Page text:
Adding C++ Objects to your QML

There’s many times that you may want to access a C++ object from your QML. One obvious example is if you’ve already written a data model in C++; you can leverage that model with QML-based user interface. Any other time you need to access things you can only touch from C++, like hardware integration not provided by Qt Mobility, is another example.

As a simple example, consider a case where you want to expose a C++-based application controller (think model-view-controller) to your QML. You’ve got a class, AppController, with some Qt metaobject invocable methods, either expressed as properties, slots or using Q_INVOKABLE. Mine looks like this:

class AppController : public QObject
    Q_PROPERTY(int width READ width NOTIFY sizeChanged)
    Q_PROPERTY(int height READ height NOTIFY sizeChanged)

    explicit AppController(QObject *parent = 0);
    void setSize(const QSize& size) { mSize = size; emit sizeChanged(); };
    int width() { return mSize.width(); };
    int height() { return mSize.height(); };

   Q_INVOKABLE void magicInvocation();

    void sizeChanged();

    QSize mSize;

Because QML binds using Qt’s metaobject system, the C++ object you want to expose to QML must be a descendant of QObject. Our AppController class is pretty simple; it’s just carrying the size of the window displaying the QML view, along with some C++ method my QML invokes named magicInvocation. (If I told you what it did… you get the idea.)

Of course, we need to fire up a QML viewer with our QML, and add an instance of AppController to the object hierarchy in the QML engine. I do that in my application’s main, which looks like this:

int main(int argc, char *argv[])
    QApplication app(argc, argv);

    QRect screen = QApplication::desktop()->screenGeometry();
    QMainWindow* window = new QMainWindow(0, Qt::FramelessWindowHint );
    QDeclarativeView* view = new QDeclarativeView(window);
    AppController* controller(window);

    // The only thing we show is the declarative view.

    // Size the window to be as big as it can be, except we don't
    // want it too big on our dev workstations.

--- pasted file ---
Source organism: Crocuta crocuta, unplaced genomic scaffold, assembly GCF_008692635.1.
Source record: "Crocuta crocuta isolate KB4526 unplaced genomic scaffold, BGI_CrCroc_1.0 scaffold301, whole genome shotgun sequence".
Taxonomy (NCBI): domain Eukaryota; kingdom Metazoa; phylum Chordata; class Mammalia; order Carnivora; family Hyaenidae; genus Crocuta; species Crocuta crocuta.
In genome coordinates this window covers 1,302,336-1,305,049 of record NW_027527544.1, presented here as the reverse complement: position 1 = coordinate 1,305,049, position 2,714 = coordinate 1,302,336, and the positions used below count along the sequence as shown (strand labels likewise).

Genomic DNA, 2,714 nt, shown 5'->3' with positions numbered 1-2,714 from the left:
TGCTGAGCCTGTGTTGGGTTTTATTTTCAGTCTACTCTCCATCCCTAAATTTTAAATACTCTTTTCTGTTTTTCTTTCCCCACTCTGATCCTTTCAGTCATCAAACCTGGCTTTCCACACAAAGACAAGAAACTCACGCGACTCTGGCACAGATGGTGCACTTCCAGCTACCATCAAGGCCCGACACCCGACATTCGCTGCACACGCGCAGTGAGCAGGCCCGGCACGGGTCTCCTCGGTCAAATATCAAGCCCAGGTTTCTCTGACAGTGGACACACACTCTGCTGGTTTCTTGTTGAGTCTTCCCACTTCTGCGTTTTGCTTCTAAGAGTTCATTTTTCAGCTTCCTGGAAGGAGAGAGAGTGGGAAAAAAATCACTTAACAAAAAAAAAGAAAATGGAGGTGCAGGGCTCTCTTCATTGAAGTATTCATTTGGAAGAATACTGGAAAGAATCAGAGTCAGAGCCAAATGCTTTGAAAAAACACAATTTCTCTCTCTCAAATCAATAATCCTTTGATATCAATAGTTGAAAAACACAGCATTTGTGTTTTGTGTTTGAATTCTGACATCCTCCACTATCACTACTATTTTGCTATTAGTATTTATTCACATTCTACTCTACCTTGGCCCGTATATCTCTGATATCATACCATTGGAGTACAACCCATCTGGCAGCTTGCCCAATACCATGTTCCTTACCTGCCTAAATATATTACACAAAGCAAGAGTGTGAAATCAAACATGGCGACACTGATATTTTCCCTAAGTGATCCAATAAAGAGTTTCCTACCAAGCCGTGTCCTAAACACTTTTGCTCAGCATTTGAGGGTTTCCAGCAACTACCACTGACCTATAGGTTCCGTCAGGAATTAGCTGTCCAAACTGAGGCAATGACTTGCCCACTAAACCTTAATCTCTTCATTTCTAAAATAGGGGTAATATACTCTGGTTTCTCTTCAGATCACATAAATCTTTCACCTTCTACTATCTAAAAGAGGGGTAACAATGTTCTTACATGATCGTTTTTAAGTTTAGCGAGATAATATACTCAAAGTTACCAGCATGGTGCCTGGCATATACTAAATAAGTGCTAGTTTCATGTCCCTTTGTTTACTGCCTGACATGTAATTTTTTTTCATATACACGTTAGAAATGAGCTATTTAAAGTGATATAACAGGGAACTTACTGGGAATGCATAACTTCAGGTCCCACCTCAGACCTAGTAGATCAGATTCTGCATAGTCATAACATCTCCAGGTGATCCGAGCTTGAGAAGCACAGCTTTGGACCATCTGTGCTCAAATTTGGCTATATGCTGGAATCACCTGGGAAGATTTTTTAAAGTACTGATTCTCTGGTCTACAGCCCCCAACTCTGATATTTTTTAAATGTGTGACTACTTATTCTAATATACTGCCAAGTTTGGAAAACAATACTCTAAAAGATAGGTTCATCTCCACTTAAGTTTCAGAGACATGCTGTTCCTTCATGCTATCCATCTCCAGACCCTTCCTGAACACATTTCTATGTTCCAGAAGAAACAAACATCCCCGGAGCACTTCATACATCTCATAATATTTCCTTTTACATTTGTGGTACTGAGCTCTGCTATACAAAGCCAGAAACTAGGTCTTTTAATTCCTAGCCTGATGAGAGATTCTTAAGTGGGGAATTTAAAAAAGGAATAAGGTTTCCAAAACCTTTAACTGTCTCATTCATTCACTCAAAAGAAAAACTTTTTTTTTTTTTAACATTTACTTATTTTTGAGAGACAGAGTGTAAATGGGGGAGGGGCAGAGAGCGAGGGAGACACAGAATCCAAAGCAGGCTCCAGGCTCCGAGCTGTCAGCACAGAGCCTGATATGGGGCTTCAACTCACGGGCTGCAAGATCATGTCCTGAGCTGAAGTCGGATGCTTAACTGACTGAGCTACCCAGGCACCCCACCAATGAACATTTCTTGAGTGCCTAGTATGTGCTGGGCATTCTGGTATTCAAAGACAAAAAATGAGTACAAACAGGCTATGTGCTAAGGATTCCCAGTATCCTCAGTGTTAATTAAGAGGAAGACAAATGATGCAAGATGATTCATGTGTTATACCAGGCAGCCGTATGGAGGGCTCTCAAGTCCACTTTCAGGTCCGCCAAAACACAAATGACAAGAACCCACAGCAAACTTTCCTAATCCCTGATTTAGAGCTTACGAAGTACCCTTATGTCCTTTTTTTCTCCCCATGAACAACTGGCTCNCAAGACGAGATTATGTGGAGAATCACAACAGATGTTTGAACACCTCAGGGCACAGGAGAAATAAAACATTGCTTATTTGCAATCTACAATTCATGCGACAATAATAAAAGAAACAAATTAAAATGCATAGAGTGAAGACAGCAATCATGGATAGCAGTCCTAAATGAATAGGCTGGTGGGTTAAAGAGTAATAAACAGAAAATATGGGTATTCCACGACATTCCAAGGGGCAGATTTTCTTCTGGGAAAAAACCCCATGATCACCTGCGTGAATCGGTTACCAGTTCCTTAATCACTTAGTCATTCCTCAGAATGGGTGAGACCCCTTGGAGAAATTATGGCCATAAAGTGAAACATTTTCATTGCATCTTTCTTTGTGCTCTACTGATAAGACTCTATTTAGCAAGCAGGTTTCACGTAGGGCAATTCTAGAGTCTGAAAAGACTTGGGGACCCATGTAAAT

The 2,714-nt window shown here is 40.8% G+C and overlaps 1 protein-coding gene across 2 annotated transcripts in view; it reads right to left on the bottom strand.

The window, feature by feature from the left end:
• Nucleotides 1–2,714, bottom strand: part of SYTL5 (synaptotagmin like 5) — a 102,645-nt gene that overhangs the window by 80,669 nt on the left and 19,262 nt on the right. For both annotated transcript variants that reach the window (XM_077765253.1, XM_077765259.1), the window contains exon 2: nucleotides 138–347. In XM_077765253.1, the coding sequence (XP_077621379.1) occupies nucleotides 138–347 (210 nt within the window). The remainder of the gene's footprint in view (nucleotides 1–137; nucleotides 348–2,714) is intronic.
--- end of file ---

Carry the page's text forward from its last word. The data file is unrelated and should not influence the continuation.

if (screen.width() <= kDesiredWidth) {
    } else {
            (screen.width()-kDesiredWidth)/2, (screen.height()-kDesiredHeight)/2, 
            kDesiredWidth, kDesiredHeight));

    // Proxy in our app controller so QML get its properties and show our QML
    view->rootContext()->setContextProperty("controller", controller);

    int result =  app.exec();
    delete window;
    return result;

Pretty basic stuff here:

  1. I get the screen size, used by the AppController for its own nefarious purposes.
  2. I create a full-screen main window with no window chrome.
  3. I create a QDeclarativeView to display the QML, and make the main window’s main widget the new QDeclarativeView.
  4. I create an instance of AppController.
  5. I do some funny stuff with the main window’s size so I don’t go crazy working on my desktop’s 22″ monitor, restricting the maximum possible size of the main window for test purposes.
  6. Using the QDeclarativeView‘s QDeclarativeEngine, I add the AppController instance to the QML context, giving it the name controller.
  7. I set the initial source of the QML to the QML entry point for my user interface, included as a file in my application’s package (not as a resource, but you could also choose to package it as a Qt application resource if you want.)
  8. Finally, I pass control to QApplication‘s main loop, and return its result code when its event loop exits.

The magic is QDeclarativeEngine::setContextProperty, which binds a QObject-derived instance to a specific name in the QML context. Once I do this, in my QML I can access this just as I would any QML or JavaScript object; its name is controller. So I might write controller.magicInvocation() to invoke my magic function in an onPressed signal handler, for instance.

(This is well-documented, but I found it handy to break this point out into a separate example to refer to. It’s also a predecessor for several upcoming posts, so it’s here so that those posts can refer back to this one.)

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